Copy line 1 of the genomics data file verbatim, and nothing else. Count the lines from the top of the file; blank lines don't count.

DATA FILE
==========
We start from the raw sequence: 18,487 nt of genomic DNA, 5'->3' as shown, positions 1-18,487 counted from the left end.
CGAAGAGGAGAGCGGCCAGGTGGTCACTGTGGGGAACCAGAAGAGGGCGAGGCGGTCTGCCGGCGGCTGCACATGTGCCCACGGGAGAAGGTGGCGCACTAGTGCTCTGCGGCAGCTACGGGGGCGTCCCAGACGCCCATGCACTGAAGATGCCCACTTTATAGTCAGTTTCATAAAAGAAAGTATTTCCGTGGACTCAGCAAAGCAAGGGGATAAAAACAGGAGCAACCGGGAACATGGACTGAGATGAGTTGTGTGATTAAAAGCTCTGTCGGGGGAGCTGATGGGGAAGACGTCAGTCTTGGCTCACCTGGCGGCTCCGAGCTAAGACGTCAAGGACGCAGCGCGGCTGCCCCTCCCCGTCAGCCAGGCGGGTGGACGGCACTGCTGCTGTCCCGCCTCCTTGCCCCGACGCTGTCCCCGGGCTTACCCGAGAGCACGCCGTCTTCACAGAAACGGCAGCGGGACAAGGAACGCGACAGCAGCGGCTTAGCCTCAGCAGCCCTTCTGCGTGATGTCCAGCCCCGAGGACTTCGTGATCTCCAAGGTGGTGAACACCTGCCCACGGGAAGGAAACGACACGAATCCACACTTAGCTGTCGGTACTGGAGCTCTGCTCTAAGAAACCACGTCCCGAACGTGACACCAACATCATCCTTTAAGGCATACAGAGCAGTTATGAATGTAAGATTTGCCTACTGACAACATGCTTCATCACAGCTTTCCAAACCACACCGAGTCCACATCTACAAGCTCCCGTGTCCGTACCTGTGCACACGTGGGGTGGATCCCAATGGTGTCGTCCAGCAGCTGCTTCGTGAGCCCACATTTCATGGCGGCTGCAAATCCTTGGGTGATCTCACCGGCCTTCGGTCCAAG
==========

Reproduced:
We start from the raw sequence: 18,487 nt of genomic DNA, 5'->3' as shown, positions 1-18,487 counted from the left end.